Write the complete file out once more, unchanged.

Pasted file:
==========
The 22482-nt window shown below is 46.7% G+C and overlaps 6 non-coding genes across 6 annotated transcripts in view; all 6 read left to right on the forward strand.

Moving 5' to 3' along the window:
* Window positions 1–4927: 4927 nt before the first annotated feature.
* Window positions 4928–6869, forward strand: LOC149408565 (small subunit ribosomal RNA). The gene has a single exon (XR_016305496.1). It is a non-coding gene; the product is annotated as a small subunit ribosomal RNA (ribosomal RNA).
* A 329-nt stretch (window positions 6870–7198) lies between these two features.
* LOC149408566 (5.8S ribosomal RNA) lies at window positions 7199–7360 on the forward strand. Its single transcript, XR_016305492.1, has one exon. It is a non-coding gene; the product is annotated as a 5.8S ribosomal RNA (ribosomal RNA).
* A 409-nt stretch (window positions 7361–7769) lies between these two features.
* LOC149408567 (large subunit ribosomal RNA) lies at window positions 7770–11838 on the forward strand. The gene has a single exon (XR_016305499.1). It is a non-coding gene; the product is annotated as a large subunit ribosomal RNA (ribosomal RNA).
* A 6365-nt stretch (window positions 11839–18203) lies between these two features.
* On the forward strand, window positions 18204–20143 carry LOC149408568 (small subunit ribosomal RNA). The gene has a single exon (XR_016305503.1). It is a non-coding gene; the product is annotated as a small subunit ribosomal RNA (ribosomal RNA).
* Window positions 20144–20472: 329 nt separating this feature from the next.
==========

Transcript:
The 22482-nt window shown below is 46.7% G+C and overlaps 6 non-coding genes across 6 annotated transcripts in view; all 6 read left to right on the forward strand.

Moving 5' to 3' along the window:
* Window positions 1–4927: 4927 nt before the first annotated feature.
* Window positions 4928–6869, forward strand: LOC149408565 (small subunit ribosomal RNA). The gene has a single exon (XR_016305496.1). It is a non-coding gene; the product is annotated as a small subunit ribosomal RNA (ribosomal RNA).
* A 329-nt stretch (window positions 6870–7198) lies between these two features.
* LOC149408566 (5.8S ribosomal RNA) lies at window positions 7199–7360 on the forward strand. Its single transcript, XR_016305492.1, has one exon. It is a non-coding gene; the product is annotated as a 5.8S ribosomal RNA (ribosomal RNA).
* A 409-nt stretch (window positions 7361–7769) lies between these two features.
* LOC149408567 (large subunit ribosomal RNA) lies at window positions 7770–11838 on the forward strand. The gene has a single exon (XR_016305499.1). It is a non-coding gene; the product is annotated as a large subunit ribosomal RNA (ribosomal RNA).
* A 6365-nt stretch (window positions 11839–18203) lies between these two features.
* On the forward strand, window positions 18204–20143 carry LOC149408568 (small subunit ribosomal RNA). The gene has a single exon (XR_016305503.1). It is a non-coding gene; the product is annotated as a small subunit ribosomal RNA (ribosomal RNA).
* Window positions 20144–20472: 329 nt separating this feature from the next.